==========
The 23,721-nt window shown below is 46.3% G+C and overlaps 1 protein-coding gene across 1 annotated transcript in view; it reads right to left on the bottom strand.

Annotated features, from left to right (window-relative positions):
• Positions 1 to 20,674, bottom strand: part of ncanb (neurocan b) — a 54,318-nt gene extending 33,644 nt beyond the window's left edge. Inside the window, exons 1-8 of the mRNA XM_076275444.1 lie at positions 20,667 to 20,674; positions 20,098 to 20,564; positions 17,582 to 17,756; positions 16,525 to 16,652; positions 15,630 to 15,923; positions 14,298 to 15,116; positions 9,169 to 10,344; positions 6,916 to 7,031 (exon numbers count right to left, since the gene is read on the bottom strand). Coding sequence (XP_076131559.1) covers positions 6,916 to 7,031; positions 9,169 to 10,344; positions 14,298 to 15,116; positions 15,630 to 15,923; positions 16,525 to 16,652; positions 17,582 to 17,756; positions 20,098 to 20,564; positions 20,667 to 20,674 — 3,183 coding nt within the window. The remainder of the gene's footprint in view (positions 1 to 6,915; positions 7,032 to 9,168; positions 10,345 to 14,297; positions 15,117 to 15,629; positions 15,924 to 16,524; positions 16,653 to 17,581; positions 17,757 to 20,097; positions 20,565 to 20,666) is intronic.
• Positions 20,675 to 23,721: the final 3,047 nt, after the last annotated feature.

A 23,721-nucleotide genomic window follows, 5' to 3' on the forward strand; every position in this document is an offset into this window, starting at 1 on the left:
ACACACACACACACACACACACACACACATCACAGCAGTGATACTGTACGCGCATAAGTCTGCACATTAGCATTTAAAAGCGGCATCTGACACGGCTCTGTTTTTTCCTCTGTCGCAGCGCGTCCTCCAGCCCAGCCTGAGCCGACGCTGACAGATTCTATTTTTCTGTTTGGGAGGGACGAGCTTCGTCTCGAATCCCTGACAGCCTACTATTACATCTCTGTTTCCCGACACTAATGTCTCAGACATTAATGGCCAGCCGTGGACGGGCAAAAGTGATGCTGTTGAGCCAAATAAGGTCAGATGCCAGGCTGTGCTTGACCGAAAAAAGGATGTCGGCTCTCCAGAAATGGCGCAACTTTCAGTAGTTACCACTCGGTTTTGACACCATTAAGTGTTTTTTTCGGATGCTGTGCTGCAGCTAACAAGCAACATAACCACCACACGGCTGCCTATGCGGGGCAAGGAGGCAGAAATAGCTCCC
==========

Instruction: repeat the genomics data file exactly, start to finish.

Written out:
The 23,721-nt window shown below is 46.3% G+C and overlaps 1 protein-coding gene across 1 annotated transcript in view; it reads right to left on the bottom strand.

Annotated features, from left to right (window-relative positions):
• Positions 1 to 20,674, bottom strand: part of ncanb (neurocan b) — a 54,318-nt gene extending 33,644 nt beyond the window's left edge. Inside the window, exons 1-8 of the mRNA XM_076275444.1 lie at positions 20,667 to 20,674; positions 20,098 to 20,564; positions 17,582 to 17,756; positions 16,525 to 16,652; positions 15,630 to 15,923; positions 14,298 to 15,116; positions 9,169 to 10,344; positions 6,916 to 7,031 (exon numbers count right to left, since the gene is read on the bottom strand). Coding sequence (XP_076131559.1) covers positions 6,916 to 7,031; positions 9,169 to 10,344; positions 14,298 to 15,116; positions 15,630 to 15,923; positions 16,525 to 16,652; positions 17,582 to 17,756; positions 20,098 to 20,564; positions 20,667 to 20,674 — 3,183 coding nt within the window. The remainder of the gene's footprint in view (positions 1 to 6,915; positions 7,032 to 9,168; positions 10,345 to 14,297; positions 15,117 to 15,629; positions 15,924 to 16,524; positions 16,653 to 17,581; positions 17,757 to 20,097; positions 20,565 to 20,666) is intronic.
• Positions 20,675 to 23,721: the final 3,047 nt, after the last annotated feature.

A 23,721-nucleotide genomic window follows, 5' to 3' on the forward strand; every position in this document is an offset into this window, starting at 1 on the left:
ACACACACACACACACACACACACACACATCACAGCAGTGATACTGTACGCGCATAAGTCTGCACATTAGCATTTAAAAGCGGCATCTGACACGGCTCTGTTTTTTCCTCTGTCGCAGCGCGTCCTCCAGCCCAGCCTGAGCCGACGCTGACAGATTCTATTTTTCTGTTTGGGAGGGACGAGCTTCGTCTCGAATCCCTGACAGCCTACTATTACATCTCTGTTTCCCGACACTAATGTCTCAGACATTAATGGCCAGCCGTGGACGGGCAAAAGTGATGCTGTTGAGCCAAATAAGGTCAGATGCCAGGCTGTGCTTGACCGAAAAAAGGATGTCGGCTCTCCAGAAATGGCGCAACTTTCAGTAGTTACCACTCGGTTTTGACACCATTAAGTGTTTTTTTCGGATGCTGTGCTGCAGCTAACAAGCAACATAACCACCACACGGCTGCCTATGCGGGGCAAGGAGGCAGAAATAGCTCCC